Who’s At The Top Of The Foodchain? Primal Carnage Review For PC
This game was reviewed on the PC.
When I was a little girl, I was completely obsessed with dinosaurs. I had an encyclopedia, countless figurines, and even a nightlight that all showcased the awesome power of dinosaurs. I even watched Jurassic Park – even though for most of the movie I had to cover my eyes and squint through the cracks in my fingers. While I eventually moved onto other interests, I’ve always held a firm belief that dinosaurs are insanely cool. When I discovered the game Primal Carnage, my inner seven-year-old was awakened and I played this game with a child-like glee I reserve for very few titles.
In Primal Carnage, the concept is very simple – a crack team of human experts take on dinosaurs in a fight to the death. Both humans and dinosaurs are controlled by players, similar to Left 4 Dead’s Versus Mode. Can Primal Carnage live up to its concept, or does it fall short?
On a small, isolated island, a military base has been experimenting with dinosaur DNA. Everything goes wrong, and soon, a pack of Dinosaurs roams the island. The Dinosaurs can’t be negotiated with, they can’t be contained, and they can’t be stopped – the only solution is to send in a team of mercenaries to stop the threat before it’s too late. The mercenaries are comprised of the Commando (a military vet who brings enough firepower to the table to stop even the toughest of foes), the Pyromaniac (a man who keeps his allies safe through the power of a flamethrower, a chainsaw, and a whole lot of courage), the Trapper (who wields two pistols for offence and a net-gun for defence, allowing him to tangle up Dinosaurs before they get too close), the Scientist (a woman who’s most comfortable in the back of the fray, sniping with tranq darts and a rifle, and is in big trouble when a Dinosaur charges into her face), and the Pathfinder (a survival expert armed with distress flares and a shotgun, a jack of all trades who’s highly adaptable).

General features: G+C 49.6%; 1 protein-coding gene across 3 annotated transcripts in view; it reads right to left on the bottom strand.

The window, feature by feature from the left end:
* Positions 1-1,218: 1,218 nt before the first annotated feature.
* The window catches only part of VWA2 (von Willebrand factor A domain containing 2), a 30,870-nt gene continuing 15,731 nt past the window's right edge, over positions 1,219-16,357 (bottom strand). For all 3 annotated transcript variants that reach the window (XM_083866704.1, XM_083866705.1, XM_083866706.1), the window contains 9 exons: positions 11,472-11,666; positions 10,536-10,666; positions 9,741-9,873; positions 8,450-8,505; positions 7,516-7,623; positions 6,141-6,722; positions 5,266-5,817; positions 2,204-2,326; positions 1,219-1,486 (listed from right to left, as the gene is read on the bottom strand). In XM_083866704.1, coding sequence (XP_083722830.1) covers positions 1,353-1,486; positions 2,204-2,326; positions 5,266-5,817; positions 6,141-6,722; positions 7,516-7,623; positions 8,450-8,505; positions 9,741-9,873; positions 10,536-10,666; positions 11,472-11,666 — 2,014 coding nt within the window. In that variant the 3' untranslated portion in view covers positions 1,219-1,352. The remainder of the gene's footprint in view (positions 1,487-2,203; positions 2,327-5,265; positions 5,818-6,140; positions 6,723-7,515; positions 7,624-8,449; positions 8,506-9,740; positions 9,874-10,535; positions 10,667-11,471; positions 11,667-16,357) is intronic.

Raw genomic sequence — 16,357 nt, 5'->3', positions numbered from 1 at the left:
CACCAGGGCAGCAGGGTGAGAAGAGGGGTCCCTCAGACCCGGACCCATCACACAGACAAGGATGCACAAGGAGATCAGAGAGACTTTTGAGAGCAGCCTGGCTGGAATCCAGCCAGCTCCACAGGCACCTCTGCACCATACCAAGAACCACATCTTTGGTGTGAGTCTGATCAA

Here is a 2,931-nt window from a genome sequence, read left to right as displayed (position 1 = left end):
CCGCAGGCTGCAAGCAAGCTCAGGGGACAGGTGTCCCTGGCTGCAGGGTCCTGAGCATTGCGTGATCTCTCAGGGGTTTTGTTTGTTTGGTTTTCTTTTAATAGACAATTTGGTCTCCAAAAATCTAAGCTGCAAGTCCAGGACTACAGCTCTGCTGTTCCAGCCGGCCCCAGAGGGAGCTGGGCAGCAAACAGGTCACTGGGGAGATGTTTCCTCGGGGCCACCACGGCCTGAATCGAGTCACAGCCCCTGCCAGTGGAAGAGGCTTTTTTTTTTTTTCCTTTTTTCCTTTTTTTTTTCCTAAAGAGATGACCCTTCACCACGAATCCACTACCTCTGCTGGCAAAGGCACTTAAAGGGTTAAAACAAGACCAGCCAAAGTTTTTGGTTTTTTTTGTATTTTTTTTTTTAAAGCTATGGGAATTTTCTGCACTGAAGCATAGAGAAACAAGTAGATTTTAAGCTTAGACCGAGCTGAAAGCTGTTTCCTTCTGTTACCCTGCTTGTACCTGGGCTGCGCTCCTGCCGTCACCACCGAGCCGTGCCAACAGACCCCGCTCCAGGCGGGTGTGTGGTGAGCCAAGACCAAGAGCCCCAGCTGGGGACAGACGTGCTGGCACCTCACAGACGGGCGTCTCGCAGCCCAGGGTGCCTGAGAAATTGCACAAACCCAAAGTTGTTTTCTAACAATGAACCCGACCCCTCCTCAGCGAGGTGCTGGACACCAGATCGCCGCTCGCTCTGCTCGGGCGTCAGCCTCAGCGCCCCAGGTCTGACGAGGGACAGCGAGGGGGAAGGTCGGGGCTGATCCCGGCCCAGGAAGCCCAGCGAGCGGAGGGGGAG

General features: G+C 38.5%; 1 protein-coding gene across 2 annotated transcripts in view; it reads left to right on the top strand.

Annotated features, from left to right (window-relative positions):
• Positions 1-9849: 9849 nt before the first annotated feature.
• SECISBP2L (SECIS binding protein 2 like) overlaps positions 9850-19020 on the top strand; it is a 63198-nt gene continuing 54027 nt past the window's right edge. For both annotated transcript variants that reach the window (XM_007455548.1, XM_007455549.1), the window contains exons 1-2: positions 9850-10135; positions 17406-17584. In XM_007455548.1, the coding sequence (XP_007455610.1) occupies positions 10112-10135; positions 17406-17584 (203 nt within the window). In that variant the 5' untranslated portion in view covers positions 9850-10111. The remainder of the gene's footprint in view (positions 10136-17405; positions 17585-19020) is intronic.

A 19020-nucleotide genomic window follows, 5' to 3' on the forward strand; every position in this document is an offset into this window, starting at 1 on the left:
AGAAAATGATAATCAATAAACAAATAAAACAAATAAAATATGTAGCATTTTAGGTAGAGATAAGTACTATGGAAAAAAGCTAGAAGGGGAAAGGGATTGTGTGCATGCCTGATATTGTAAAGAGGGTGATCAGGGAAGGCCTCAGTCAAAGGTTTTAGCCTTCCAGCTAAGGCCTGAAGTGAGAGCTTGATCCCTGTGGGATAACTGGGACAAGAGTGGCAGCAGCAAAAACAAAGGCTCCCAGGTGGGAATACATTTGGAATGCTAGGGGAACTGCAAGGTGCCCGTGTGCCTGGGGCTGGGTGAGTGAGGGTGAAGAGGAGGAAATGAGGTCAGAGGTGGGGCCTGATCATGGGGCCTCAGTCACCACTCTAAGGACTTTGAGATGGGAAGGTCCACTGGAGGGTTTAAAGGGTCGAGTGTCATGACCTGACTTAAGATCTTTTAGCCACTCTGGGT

Each Mercenary has a unique gameplay style, and the UI clearly expresses the strengths and weaknesses of each character during the selection screen. I always felt comfortable playing a new Mercenary because his/her capabilities were easy to understand. Every Mercenary felt useful and unique from a gameplay and mechanical viewpoint. However, when it came to visuals, different classes would look a little too similar, making it hard to tell what my team was composed of class-wise. Unlike other team class-based games like Team Fortress 2, individual mercenaries weren’t clearly distinctive and easy to tell apart. This meant that it was hard to tell what gaps in my team needed to be closed and what classes my team needed me to play; instead, I had to figure this out through losing engagements.